That same day, a group going by the name, Awliyaa al-Dam (Guardians of Blood) took credit for the attack, stating the following:

“The American occupation will not be safe from our strikes in any inch of the homeland, even in Kurdistan, where we promise we will carry out other qualitative operations.”

Awliyaa al-Dam had claimed responsibility for at least two separate attacks on U.S convoys, but they never targeted American soldiers directly until February 15th. This indicates that something provoked the militias to act that way. There has been no report of U.S forces targeting any militias in Iraq. It’s a wonder what exactly provoked that deadly rocket attack.

Are Iran-Backed Militias Responsible For The Rocket Attack?

The militias in Iraq do not act like random independent groups. New names continue to pop up, but their activities are well-coordinated. American and Iraqi intelligence officials believe that a dozen or so Shiite militant groups in Iraq, including Awliyaa al-Dam, are acting as a front for prominent Iran-backed groups like Kataib Hezbollah and Asaib Ahl al-Haq.

There are indications, with a high degree of confidence, that the Iran-backed militia, Asa’ib Ahl al-Haq (AAH), a group the U.S and others designate a terrorist organization, is responsible for the Erbil rocket attack.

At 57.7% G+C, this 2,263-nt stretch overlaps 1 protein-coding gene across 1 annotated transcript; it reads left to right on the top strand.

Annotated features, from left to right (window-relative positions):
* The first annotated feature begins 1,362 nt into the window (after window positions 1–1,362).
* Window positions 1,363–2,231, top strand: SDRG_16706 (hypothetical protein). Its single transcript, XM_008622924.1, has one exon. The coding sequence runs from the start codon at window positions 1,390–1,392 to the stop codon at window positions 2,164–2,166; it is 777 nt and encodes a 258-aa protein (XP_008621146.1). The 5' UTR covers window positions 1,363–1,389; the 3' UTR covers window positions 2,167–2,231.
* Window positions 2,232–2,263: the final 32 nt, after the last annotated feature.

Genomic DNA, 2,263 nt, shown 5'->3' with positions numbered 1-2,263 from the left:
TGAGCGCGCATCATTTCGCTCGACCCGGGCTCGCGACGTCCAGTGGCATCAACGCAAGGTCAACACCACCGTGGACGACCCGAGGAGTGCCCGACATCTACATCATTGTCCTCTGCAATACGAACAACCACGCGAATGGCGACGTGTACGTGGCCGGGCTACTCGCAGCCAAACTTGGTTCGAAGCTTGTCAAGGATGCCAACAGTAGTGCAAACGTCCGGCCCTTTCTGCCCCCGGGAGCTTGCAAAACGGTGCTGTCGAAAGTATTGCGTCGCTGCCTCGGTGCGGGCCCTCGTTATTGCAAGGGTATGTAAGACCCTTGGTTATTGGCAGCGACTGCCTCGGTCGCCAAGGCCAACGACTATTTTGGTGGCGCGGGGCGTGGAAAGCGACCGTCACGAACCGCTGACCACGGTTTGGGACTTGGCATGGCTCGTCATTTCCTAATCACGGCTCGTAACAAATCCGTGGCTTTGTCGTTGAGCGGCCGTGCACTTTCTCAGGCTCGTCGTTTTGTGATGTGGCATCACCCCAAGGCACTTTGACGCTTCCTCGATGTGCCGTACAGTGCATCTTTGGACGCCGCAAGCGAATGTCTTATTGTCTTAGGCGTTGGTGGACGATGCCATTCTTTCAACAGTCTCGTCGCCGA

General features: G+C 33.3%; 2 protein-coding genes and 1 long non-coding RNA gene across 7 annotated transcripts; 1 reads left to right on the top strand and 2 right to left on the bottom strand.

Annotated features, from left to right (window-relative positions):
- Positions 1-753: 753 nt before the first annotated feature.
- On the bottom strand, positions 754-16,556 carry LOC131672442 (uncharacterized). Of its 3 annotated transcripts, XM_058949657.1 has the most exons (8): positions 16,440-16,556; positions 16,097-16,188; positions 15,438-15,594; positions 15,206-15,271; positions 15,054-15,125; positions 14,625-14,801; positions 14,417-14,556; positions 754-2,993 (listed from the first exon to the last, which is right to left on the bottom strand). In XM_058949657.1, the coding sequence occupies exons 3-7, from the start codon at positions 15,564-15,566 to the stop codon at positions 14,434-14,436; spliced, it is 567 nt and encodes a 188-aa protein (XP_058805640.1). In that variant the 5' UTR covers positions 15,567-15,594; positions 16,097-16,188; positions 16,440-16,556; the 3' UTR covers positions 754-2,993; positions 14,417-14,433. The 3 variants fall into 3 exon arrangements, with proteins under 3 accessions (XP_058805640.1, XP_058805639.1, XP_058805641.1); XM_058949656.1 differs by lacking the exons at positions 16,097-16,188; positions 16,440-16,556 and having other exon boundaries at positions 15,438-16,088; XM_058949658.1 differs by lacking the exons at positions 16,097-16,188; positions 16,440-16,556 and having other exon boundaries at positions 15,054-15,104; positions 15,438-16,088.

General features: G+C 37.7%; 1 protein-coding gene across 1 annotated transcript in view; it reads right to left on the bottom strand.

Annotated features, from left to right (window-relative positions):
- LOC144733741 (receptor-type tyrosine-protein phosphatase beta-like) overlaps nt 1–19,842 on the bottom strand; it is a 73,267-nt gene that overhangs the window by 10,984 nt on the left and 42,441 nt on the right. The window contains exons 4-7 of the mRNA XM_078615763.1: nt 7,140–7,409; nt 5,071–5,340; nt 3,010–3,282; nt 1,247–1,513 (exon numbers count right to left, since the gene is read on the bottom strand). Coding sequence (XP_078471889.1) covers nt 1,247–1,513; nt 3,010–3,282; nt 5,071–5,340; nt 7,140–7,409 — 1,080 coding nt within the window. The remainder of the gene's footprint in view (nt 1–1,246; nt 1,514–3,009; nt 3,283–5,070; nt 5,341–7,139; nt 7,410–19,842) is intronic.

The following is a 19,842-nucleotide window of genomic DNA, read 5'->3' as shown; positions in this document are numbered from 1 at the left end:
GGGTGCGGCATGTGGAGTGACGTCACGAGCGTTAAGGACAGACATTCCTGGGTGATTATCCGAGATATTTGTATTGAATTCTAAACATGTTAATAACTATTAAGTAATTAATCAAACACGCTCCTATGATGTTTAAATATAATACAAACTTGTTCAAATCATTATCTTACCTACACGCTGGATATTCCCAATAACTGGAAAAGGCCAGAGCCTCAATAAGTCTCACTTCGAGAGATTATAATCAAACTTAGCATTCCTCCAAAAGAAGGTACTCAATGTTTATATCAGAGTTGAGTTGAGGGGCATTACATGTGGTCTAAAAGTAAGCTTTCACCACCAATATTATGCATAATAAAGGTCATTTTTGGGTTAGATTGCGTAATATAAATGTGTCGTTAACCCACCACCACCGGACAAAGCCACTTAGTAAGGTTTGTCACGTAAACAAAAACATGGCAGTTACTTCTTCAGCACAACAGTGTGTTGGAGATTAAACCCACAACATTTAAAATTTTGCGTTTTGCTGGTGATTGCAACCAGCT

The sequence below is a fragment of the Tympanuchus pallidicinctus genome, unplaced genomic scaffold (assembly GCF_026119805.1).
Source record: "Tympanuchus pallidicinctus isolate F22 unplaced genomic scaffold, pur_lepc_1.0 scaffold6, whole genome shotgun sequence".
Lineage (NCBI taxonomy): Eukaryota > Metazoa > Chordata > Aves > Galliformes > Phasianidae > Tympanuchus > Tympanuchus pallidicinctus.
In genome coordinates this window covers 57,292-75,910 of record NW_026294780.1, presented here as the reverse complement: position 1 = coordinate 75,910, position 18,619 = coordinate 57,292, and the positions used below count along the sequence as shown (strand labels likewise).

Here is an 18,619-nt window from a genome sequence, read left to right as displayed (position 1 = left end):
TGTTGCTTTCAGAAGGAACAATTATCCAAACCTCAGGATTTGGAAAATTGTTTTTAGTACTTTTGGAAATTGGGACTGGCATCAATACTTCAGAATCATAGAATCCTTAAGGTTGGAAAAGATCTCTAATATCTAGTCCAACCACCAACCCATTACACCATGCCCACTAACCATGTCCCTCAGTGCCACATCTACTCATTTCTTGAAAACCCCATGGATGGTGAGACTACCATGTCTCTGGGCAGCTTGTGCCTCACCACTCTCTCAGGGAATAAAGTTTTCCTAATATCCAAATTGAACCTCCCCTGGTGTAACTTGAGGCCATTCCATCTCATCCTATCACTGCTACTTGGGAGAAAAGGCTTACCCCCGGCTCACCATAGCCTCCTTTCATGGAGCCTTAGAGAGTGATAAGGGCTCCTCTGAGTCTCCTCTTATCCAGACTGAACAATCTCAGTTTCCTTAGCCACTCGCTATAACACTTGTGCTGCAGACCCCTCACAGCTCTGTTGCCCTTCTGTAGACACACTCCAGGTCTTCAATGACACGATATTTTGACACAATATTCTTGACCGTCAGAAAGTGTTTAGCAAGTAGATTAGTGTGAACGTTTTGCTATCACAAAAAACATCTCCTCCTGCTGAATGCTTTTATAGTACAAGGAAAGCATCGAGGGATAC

Iran is trying to get the U.S to rejoin the nuclear deal due to unbearable economic sanctions. Provoking America by such an unusually large-scale and fatal attack is certainly counterproductive to that effort. It follows that Iran must have a pretty good incentive to green-light the attack.

A $50 million damage to Iran’s trade with Afghanistan, several dead and injured, is a strong enough provocation for the Mullahs to retaliate against American forces, especially with so much economic pressure on Iran.

What Does All This Mean?

If this was Biden’s way of deterring any further attacks on U.S supply convoys in Iraq (by imposing cost on Iran), the message from Iran was that Biden has failed to achieve that deterrence. By following the Erbil rocket attack with another non-fatal attacks on U.S convoys on the 17th and 18th, Iran is sending the message that, there will be retaliation for any American attack on Iran, and that militia attacks on convoys will continue undeterred.

Of course Iran predictably denies responsibility for the rocket attack. America won’t confess to sabotaging Iran’s oil trucks either, neither did it openly take credit for the attacks on Iran’s militias in Syria. So, it shouldn’t come as a surprise that Iran denied responsibility. Actually, Iran hardly ever admits responsibility for any militias attacks.